Next, using Bayesian inference in Geneious, I selected my alignment, right clicked and chose ‘Tree’, then ‘MrBayes’. I used JC69 for the ‘substitution model’ and equal for ‘rate variation’. I kept the ‘gamma categories’ selection at 4. The ‘outgroup’ was put on HM422916, the sandshark outgroup I found earlier. For the initial ‘chain length’, I set it to 110,00. The ‘burn-in length’ was 10,000. I used the default setting for all other parameters. After running this analysis, I opened the ‘posterior output’ line and clicked on the ‘parameter estimates’ and ‘trace’ tabs.
Next, using maximum likelihood to infer a phylogenetic tree, I installed RAxML. I chose a similar evolutionary model to the MrBayes model and chose ‘rapid bootstrap with rapid hill climbing’. Once RAxML was done, I right-clicked the new line and chose ‘Tree’ and then ‘Consensus Tree Builder’. Then, I clicked ‘create consensus tree’ and ‘support threshold’ of 50%. The clades in the resulting tree did not match the ones from the Bayesian analysis.
Using Geneious, we were able to match our fish DNA to DNA in the database. To do this we first copied the reverse sequence from the ‘Fish barcode Reverse Reads’ folder and pasted it into the ‘Forward Reads’ folder. Then, we selected the forward and reverse sequences of the same ID and clicked the Align/Assemble tab, choosing ‘De novo assembly”. Using the default settings, a new file appeared containing the consensus sequence for that fish DNA. We edited the sequence to clean up any discrepancies and saved these changes. We then right-clicked this file and chose ‘Generate consensus sequence’. We used this file to BLAST our sequence by right-clicking the file and selecting ‘BLAST’, keeping the default settings. Another file appeared, allowing us to see a set of top matches for our sequence. These matches told us what species our fish DNA most closely resembles. We created a new folder for a fish barcode test alignment and selected the assembly consensus sequence and 5-10 hits from the BLAST search, pasting these into the new folder. We then selected all of these sequences in the new folder and right-clicked, choosing ‘Multiple Align’ and then ‘Muscle Alignment’ with default settings. A new file was generated, showing polymorphisms between our DNA and other DNA of the same species.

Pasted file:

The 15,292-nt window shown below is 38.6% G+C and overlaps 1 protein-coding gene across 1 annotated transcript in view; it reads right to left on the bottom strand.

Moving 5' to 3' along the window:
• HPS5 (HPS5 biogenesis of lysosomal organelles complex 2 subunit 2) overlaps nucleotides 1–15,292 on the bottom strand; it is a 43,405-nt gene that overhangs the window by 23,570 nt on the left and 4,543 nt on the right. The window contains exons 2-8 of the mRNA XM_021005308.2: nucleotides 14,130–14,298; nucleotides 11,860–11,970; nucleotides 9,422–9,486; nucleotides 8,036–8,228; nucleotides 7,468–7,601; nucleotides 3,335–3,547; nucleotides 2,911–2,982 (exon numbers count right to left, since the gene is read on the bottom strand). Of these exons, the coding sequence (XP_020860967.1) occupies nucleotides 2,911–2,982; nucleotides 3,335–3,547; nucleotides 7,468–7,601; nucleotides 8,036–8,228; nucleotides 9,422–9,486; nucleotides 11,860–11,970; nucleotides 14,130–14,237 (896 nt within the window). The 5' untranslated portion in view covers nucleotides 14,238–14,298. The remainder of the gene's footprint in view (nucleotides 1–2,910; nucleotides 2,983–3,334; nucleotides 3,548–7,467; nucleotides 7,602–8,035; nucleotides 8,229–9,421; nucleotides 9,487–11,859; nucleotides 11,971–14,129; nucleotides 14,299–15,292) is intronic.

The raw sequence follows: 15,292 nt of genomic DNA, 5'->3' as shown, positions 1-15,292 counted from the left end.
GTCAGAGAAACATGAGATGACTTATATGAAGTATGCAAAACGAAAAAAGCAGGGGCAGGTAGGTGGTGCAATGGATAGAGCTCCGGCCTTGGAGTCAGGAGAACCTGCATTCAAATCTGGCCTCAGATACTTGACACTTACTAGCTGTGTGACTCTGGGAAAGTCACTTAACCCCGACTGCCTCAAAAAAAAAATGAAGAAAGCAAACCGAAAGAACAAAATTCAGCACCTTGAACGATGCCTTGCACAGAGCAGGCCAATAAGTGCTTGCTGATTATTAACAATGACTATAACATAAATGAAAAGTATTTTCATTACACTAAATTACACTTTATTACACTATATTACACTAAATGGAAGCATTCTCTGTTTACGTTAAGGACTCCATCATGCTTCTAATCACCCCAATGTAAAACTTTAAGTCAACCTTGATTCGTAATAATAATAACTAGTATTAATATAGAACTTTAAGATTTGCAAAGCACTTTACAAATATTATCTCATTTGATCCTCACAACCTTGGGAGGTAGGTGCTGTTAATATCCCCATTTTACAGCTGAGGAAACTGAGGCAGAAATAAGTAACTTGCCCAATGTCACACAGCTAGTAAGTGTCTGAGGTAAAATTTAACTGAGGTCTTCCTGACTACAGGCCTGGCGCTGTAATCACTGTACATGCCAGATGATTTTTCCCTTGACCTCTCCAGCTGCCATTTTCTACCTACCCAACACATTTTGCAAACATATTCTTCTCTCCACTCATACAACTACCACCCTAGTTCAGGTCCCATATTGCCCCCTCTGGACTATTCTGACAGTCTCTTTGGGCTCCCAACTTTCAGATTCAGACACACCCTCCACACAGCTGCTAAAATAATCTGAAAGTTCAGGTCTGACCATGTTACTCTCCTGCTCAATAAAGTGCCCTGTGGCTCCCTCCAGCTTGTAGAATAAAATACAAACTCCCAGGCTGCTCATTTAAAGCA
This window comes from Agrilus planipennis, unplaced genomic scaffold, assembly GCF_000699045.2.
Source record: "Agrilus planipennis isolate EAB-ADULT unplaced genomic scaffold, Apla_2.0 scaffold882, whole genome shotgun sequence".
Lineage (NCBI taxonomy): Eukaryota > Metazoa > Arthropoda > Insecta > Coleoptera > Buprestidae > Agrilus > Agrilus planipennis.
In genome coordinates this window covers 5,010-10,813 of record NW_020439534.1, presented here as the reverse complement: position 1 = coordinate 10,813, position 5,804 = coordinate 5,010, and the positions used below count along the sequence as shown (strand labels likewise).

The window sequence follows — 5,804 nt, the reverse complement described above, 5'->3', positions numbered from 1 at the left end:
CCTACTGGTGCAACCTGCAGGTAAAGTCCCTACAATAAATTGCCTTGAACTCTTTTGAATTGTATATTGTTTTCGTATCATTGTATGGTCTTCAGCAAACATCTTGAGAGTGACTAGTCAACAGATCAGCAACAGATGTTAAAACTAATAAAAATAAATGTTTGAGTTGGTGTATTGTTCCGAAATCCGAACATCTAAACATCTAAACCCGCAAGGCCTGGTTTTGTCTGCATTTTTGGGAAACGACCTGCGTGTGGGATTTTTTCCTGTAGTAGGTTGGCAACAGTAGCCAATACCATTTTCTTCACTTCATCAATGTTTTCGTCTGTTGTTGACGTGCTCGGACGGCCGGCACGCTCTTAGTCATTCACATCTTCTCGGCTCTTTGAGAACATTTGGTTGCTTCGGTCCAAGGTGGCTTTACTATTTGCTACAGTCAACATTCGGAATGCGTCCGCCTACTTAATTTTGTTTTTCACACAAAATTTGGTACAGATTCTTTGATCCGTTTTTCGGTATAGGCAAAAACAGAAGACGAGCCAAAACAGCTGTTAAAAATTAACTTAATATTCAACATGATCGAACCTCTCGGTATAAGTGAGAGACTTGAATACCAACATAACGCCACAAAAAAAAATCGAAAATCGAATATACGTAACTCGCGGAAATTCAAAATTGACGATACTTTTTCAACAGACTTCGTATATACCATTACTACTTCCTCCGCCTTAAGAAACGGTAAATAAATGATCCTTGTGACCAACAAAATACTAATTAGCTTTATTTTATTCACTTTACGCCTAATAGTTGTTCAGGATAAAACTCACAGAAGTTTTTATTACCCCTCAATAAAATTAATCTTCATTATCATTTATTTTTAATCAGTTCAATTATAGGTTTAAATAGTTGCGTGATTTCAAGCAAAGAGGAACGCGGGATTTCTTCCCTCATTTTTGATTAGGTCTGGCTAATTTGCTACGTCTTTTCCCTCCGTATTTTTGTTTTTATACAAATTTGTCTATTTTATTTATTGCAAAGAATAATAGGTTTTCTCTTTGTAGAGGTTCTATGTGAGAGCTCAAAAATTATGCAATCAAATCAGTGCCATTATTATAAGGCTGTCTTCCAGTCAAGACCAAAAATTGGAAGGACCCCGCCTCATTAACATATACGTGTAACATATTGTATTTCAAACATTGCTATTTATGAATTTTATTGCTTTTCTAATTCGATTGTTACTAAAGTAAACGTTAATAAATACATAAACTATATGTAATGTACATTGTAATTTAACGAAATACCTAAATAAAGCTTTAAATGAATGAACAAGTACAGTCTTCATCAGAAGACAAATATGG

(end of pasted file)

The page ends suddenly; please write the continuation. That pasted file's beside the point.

Unfortunately, only two of my DNA barcodes were successful: KRS1 and KRS4.
|Number||Unique ID code||Restaurant Species Name||DNA Barcode Species Name|
|1||KRS1||Tuna||Thunnus Albacares (Yellowfin Tuna)|
|4||KRS4||Salmon||Salmon Salar (Atlantic Salmon)|
The successful DNA barcodes matched with the species specified at the restaurant.
For KRS1, there were 11 polymorphic sites found in columns 31, 167, 228, 324, 332, 333, 344, 346, 371, and 387.
For KRS4, there were 10 polymorphic sites found in columns 69, 586, 590, 611, 612, 614, 625, 628, 631, and 632.
On Tuesday, September 24, 2019, we traveled back to Mount Tamalpais, this time stopping near Muir Beach to collect and view samples of mimulus guttatus. We stopped at a natural spring to drink the water and observe the flowering mimulus guttatus. We then traveled to a shaded creek bed to find more mimulus guttatus samples. Alec collected these samples to include in our lab.